Philosophy, Film, Politics, Etc.

Monday, May 2, 2011

Film Review: Thor (2011)

Kenneth Branagh's Thor has something to say about science and religion, but that's not what I'm going to write about. I'm glad that the film is friendly to naturalism, explicitly forwarding the view that so-called "magic" is natural phenomena that we don't yet have the science to explain, but this philosophical issue is not what's motivating my review. I just enjoyed the movie and I want to review it on purely cinematic grounds.

First, I'm not a comic book aficionado, and I knew nothing about Marvel's Thor going into the film. My expectations were based only on the fact that this is a well-received film adaptation of a comic book superhero version of Thor, and that it is directed by Kenneth Branagh and features Sir Anthony Hopkins and Natalie Portman. That said . . .

Thor is gorgeously filmed and well-balanced between action, drama and comedy. It's not flawless, but it is exceptional in many respects--far better than most superhero movies. In fact, I'd say it's an epic fantasy film and not a superhero film at all, though it plays with some superhero tropes and it is well-suited to tie in to superhero films (as it will in the upcoming The Avengers, which I'm thrilled to say is co-scripted and directed by Joss Whedon, of the woefully ill-fated Firefly series and other, more popular things).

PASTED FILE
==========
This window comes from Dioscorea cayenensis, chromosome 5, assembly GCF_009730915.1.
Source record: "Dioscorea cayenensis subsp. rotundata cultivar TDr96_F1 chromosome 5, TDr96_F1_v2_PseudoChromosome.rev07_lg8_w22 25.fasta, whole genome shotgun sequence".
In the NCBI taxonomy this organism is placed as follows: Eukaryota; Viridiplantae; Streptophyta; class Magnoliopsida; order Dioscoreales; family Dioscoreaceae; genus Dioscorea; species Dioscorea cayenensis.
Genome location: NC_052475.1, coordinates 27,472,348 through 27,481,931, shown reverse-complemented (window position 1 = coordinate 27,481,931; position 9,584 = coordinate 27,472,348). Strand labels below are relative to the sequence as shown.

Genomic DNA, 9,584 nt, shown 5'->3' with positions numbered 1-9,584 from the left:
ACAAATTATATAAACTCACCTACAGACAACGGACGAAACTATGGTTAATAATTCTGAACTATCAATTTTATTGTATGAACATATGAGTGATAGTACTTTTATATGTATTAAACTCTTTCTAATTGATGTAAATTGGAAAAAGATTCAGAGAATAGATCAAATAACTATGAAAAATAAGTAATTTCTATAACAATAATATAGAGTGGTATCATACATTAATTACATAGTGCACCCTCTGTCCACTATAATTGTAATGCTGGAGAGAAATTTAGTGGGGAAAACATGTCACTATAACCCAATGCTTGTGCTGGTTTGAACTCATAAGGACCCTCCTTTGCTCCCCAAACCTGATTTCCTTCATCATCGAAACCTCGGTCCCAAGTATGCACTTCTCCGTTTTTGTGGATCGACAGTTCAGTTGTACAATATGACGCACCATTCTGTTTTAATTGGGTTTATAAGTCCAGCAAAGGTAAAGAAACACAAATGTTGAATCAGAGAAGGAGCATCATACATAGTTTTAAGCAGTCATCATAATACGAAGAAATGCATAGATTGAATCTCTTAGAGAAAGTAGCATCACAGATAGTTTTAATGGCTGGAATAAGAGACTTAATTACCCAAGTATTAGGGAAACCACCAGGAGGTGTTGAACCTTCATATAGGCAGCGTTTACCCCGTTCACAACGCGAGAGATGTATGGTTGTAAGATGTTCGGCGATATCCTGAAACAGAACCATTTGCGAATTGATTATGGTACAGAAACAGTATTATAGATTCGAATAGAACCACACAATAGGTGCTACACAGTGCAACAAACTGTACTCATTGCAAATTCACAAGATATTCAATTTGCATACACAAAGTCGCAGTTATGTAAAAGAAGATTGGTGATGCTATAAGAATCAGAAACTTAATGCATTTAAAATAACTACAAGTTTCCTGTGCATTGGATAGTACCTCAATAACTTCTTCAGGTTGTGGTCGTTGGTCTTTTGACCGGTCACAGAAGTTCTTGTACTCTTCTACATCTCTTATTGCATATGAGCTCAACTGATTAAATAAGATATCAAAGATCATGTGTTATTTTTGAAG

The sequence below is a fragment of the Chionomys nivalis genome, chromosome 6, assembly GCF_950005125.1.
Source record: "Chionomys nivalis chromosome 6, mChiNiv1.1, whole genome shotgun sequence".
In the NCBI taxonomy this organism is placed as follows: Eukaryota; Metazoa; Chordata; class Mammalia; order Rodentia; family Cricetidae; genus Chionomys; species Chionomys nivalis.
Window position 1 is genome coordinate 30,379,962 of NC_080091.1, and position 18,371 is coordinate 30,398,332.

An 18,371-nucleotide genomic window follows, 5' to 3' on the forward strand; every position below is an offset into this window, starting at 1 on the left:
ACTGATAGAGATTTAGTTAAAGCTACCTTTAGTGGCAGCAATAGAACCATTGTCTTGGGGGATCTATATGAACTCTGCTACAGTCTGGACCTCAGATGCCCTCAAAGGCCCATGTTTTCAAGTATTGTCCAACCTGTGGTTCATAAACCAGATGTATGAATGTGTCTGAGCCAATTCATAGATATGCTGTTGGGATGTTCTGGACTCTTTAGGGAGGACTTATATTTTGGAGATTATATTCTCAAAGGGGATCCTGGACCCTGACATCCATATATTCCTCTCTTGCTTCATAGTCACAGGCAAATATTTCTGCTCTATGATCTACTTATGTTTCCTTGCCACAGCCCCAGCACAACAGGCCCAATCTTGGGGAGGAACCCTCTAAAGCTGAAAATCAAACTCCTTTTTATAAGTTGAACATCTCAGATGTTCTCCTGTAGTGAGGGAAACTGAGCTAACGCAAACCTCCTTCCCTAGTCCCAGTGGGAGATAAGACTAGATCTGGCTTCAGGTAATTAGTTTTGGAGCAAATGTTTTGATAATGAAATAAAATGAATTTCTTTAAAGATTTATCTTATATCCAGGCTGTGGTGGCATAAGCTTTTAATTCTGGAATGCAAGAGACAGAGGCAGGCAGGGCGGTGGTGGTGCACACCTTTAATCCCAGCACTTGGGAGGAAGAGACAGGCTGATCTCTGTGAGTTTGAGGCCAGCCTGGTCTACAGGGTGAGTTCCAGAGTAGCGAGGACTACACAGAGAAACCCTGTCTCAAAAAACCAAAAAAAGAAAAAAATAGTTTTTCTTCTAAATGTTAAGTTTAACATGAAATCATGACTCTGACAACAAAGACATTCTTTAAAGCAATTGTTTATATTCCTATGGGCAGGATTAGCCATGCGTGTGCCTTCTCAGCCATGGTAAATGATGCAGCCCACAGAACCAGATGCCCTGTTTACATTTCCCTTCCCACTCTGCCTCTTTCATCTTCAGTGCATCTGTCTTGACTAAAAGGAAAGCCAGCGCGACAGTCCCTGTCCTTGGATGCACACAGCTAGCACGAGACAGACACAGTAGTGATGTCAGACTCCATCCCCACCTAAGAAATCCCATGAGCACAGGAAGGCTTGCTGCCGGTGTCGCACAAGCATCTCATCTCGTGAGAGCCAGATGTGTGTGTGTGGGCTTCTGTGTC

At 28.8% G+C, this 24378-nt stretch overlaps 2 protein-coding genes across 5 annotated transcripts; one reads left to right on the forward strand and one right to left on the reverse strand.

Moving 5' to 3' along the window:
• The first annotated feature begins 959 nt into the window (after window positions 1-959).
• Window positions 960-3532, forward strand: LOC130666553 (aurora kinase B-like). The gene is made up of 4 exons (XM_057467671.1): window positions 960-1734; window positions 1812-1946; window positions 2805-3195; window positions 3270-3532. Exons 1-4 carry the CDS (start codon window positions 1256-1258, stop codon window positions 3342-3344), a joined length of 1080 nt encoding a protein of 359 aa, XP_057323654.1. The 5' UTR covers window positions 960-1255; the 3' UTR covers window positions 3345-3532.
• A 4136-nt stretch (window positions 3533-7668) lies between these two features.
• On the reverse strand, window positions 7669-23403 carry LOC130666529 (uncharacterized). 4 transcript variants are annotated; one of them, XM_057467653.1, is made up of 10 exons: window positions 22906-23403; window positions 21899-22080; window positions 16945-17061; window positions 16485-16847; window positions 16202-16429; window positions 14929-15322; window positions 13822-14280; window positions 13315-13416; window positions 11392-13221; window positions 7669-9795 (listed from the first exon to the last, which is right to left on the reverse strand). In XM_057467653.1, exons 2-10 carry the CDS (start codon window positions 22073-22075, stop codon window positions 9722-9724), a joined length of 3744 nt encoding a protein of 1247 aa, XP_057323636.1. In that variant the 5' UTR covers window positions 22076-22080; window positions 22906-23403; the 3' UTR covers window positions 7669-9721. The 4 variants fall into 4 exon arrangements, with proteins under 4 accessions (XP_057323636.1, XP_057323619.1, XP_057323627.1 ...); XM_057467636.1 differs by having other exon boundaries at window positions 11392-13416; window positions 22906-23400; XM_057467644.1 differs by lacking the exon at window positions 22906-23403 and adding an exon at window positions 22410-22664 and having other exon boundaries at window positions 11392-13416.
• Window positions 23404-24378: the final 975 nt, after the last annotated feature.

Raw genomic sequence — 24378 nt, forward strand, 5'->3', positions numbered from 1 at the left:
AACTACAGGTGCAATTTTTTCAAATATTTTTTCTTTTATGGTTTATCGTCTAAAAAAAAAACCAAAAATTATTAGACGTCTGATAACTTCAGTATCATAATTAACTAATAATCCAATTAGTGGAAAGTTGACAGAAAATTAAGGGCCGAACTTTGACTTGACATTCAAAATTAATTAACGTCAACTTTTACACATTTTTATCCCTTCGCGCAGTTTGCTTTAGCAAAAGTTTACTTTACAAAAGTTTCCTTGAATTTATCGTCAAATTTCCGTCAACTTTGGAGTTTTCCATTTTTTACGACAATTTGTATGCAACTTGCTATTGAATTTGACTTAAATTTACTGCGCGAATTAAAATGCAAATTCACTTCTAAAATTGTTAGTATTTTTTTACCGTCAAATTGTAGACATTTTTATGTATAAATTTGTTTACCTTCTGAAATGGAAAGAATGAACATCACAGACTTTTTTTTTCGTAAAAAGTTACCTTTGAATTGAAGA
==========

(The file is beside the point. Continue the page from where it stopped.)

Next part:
Perhaps I was due for a bout of escapism, but I was enthralled by Thor. I had one of those rare movie-watching experiences where I realized that the film was probably about halfway over, and I felt a little sad because I didn't want it to be, and I hoped that the second half would be as good as the first.

It was. I left the theater ready for more.

The acting and directing are excellent. Chris Hemsworth is thoroughly believable as Thor and I can't think of anybody who could have done a better job. Hiddleston and Hopkins are equally perfect as Thor's brother and father, respectively. The whole cast is terrific.

One flaw in the film is Jane (Natalie Portman): She's drawn too shallow. Portman is enjoyable enough, and she and Hemsworth have chemistry, but her character is just not very interesting. In fact, the female characters are mostly weak. Jane's colleague, Darcy (Kat Dennings), is a third wheel, just there for often-forced comic relief (which is unnecessary, since there's plenty of genuine comedy elsewhere in the film). Thor's mom (Rene Russo) should have had a bigger role, too, but at least she's got heft when she's on screen.

Another problem: The antagonist (it's not a great mystery who it is, but I won't say it--I didn't know anything going into the film, which is how I like it) is pretty absurd in his plan and strategy. It's hard to believe any of it worked. More, his motives and emotions are a little confusing, and it's hard to accept that he would do what he did. He must be seriously disturbed, and there are hints at why, but it's not developed. Actually, the entire history of the character is hard to believe, too, but I can't say why without spoiling it a bit. The antagonist is still very interesting and compelling, and acted well enough that I didn't mind the problems so much--though they were noticeable, and they lingered in my mind after I left the theater.

Final, minor qualm: The attempts at scientific legitimacy fail miserably. It's not even clear what Jane's area of scientific expertise is supposed to be, or what her very important research is really about. She is researching meteorological phenomena at the beginning, which is never explained. Then she recognizes worm holes (or thinks she does) . . . by visible patterns in the desert sand. Ridiculous.

All in all, the film captivated me despite its flaws. Result: an enthusiastic thumbs up.